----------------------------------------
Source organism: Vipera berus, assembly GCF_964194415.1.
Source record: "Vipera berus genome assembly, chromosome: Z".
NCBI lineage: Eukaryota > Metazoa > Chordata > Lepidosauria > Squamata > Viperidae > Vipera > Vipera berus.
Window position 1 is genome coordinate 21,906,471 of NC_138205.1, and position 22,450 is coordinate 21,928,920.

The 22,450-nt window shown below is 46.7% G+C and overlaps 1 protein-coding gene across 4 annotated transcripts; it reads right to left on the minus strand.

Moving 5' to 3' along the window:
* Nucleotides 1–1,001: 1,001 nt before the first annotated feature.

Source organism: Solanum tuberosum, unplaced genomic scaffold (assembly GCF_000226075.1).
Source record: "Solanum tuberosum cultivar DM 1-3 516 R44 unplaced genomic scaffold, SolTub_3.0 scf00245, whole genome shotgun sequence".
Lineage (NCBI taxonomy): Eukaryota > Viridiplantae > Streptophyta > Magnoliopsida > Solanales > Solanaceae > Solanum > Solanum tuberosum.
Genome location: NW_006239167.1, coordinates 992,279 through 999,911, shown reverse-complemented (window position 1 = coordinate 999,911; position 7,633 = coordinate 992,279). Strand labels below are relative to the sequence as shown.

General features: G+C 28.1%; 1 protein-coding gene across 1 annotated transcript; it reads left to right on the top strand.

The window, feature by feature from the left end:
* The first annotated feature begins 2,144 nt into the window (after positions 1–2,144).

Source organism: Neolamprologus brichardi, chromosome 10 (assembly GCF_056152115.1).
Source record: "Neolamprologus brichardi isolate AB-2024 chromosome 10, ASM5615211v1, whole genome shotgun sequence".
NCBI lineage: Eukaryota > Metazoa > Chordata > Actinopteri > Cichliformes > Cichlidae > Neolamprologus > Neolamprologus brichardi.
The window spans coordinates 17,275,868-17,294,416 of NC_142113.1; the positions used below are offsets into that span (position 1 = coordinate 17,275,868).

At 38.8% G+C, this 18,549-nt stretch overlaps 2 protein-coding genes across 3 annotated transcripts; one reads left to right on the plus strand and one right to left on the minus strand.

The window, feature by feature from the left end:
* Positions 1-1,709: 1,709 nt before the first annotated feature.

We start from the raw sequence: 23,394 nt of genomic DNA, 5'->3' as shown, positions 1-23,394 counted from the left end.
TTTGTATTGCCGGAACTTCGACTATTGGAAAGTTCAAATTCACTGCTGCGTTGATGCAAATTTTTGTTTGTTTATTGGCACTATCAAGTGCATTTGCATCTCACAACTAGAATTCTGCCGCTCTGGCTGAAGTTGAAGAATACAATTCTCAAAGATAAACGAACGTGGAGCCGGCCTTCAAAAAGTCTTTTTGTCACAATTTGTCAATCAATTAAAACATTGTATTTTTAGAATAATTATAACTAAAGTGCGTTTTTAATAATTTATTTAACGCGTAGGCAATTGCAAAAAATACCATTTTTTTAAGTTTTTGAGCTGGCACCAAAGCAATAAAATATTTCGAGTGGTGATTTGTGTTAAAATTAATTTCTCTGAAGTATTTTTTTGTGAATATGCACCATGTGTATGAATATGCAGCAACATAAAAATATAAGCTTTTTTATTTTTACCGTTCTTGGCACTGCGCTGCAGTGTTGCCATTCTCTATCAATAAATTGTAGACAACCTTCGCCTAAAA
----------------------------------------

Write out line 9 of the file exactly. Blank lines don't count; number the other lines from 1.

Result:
Source record: "Solanum tuberosum cultivar DM 1-3 516 R44 unplaced genomic scaffold, SolTub_3.0 scf00245, whole genome shotgun sequence".